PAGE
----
When THREADPOOL Waits Lead To RESOURCE_SEMAPHORE Waits

Your server is underpowered

That’s an understatement. Your server sucks.

It has four cores in a single socket, data outpaces RAM by a country mile, the disks have whiskers, and the network card still has a phone jack in it.

Alright, so maybe it’s not that bad, but it’s bad enough that you run into trouble.

Always Be Blitzing

You’re a smart goofball, though. You run sp_Blitz, and sometimes you even read the output. For servers in really sad shape, it’ll warn you about something we call Poison Waits. These are a group of wait types that can really ruin your day.

Side effects range from login and query timeouts, degraded performance, nausea, vomiting, and diarrhea. Actually, those last three are limited to you, when your phone and inbox start lighting up with frantic high priority emails from people with office doors.

Unfortunate

One thing I see pretty frequently on these 99 cent bin servers, is people will respond to THREADPOOL waits by upping Max Worker Threads to accommodate additional requests. This may seem fine at first, and when your server is under similar load performance degrades… well, less. But adding all those threads to your CPUs that came with a download code for Blood II only gets you so far.

The problem with all those new worker threads is that each one takes up memory. How much? 2048 KB, or 2 MB for the KB impaired.

All those new threads, taking all that same old memory up. Any guesses where that memory comes from?

Hint: Stuff your users need. And eventually, if you have enough going on, stuff your system needs. I’ve seen people push MWT up to 2000, which is 4 GB of memory if they all get used. Depending on how much is in your system, and what else is going on, this can contribute to other Poison Waits like RESOURCE_SEMAPHORE and RESOURCE_SEMAPHORE_QUERY_COMPILE.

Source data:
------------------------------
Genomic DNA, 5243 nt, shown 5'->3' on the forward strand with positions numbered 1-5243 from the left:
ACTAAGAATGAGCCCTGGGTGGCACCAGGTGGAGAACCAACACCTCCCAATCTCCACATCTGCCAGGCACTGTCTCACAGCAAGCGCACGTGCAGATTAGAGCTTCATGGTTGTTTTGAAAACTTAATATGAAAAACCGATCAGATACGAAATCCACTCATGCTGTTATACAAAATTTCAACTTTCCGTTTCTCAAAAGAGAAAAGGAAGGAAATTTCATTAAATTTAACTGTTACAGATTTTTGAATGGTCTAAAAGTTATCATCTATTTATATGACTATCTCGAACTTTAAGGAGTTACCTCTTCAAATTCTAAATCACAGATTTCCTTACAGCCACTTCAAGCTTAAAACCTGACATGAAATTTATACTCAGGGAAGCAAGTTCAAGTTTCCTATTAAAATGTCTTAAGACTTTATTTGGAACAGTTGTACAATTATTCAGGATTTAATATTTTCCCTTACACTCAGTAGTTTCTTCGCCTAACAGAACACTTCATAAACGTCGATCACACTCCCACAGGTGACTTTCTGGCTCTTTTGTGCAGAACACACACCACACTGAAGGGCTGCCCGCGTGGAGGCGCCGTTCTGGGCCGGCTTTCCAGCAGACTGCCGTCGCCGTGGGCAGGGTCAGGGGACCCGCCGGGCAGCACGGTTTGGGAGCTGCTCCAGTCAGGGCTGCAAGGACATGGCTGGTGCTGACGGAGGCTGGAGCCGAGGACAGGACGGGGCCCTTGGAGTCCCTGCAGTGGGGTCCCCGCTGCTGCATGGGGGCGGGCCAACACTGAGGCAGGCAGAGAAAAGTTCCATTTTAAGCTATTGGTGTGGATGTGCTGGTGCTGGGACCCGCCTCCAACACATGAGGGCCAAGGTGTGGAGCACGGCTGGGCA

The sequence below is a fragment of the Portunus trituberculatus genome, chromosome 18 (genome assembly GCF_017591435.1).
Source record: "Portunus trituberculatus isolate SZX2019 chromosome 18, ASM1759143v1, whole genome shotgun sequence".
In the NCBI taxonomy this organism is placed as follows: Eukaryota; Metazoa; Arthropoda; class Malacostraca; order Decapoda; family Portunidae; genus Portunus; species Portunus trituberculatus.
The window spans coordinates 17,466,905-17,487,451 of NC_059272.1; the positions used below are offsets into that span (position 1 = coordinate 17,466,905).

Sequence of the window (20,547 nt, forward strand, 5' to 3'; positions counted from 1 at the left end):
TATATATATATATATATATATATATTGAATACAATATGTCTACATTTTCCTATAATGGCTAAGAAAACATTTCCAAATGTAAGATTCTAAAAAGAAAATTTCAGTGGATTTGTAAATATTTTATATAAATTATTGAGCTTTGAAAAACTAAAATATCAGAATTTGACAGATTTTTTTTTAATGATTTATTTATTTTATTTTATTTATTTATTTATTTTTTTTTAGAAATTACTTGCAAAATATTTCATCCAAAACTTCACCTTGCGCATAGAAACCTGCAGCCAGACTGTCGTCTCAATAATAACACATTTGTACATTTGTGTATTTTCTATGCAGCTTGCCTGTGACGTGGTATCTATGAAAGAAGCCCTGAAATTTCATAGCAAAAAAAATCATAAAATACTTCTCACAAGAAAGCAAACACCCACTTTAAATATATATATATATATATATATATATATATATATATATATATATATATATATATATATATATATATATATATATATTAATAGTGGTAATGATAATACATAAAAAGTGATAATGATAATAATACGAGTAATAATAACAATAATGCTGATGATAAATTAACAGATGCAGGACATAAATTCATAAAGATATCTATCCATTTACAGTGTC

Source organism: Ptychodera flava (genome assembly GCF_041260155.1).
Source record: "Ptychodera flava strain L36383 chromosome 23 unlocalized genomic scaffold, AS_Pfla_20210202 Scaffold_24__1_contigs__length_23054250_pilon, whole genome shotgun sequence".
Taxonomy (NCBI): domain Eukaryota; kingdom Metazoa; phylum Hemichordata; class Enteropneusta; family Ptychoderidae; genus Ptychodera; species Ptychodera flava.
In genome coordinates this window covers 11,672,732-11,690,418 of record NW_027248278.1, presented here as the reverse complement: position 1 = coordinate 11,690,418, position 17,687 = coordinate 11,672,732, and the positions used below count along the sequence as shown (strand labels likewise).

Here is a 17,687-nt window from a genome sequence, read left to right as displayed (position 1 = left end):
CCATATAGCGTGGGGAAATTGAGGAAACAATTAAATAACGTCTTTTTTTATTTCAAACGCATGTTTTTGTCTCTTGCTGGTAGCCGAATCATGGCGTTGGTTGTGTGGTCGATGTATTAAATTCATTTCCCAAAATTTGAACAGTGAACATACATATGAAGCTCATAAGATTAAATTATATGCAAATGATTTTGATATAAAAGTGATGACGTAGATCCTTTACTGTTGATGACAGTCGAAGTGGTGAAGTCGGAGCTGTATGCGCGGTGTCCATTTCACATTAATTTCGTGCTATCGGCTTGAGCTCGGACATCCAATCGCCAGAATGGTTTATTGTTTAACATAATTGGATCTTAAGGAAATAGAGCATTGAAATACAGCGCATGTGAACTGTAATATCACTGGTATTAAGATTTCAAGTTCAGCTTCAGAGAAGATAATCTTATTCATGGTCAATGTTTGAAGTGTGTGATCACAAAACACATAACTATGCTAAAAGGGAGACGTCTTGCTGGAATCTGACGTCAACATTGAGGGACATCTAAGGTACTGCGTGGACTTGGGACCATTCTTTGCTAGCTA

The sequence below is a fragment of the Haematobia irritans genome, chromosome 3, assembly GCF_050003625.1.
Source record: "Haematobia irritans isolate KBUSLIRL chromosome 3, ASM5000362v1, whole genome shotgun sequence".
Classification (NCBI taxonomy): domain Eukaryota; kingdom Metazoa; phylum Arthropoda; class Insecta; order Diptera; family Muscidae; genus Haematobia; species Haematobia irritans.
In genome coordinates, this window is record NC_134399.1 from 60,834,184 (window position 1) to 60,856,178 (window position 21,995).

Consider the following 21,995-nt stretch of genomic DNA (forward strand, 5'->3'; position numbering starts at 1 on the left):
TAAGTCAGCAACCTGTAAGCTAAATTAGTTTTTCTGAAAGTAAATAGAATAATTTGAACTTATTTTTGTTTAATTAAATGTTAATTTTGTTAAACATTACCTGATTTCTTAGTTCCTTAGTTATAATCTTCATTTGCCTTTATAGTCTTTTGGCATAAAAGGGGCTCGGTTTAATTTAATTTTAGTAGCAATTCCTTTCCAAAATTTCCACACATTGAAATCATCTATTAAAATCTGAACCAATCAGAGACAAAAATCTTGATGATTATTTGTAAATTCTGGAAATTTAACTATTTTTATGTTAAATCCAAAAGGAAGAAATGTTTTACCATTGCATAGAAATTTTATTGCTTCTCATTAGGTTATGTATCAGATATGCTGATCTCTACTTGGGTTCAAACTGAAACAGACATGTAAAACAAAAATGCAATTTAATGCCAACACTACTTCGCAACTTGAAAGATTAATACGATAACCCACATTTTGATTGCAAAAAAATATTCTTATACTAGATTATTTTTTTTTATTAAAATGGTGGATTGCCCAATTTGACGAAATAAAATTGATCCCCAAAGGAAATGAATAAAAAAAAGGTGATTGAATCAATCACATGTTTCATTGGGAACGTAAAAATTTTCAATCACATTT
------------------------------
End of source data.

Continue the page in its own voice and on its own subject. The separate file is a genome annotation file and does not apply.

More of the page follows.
Better way?

The first thing to look at if you hit THREADPOOL waits are your parallelism settings. If you’re curious about those, checkout our Setup Guide. If you’ve already set those, you may need to cut MAXDOP in half, and/or increase Cost Threshold For Parallelism, so fewer queries go parallel, and fewer cores get used when they do.

After that, take a good hard look at your queries and indexes. You can use sp_BlitzCache and sp_BlitzIndex, which are also available at the First Responder Kit link above. Reducing query cost will further reduce CPU strain. This is a good thing.

Finally, tell your cheapskate boss to buy some decent hardware. If you need a starting point, this is what I have sitting under my desk. If that’s way more than what’s in your production server, you’ve got a problem.

Thanks for reading!

Brent says: when we see these symptoms, it’s almost always on VMs with 2-4 cores and 8-16GB RAM. Remember, folks, licensing is expensive. You wouldn’t bring home a present from Tiffany’s and wrap it in a Happy Meal box. Don’t run SQL Server on your grandpa’s laptop.

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2 Comments. Leave new

  • > “the disks have whiskers…”
    what a lovely collection of syllables this was. great post, erik!

    > “You wouldn’t bring home a present from Tiffany’s and wrap it in a Happy Meal box…”
    this would’ve been great advice to have like THREE DAYS AGO…

    Reply

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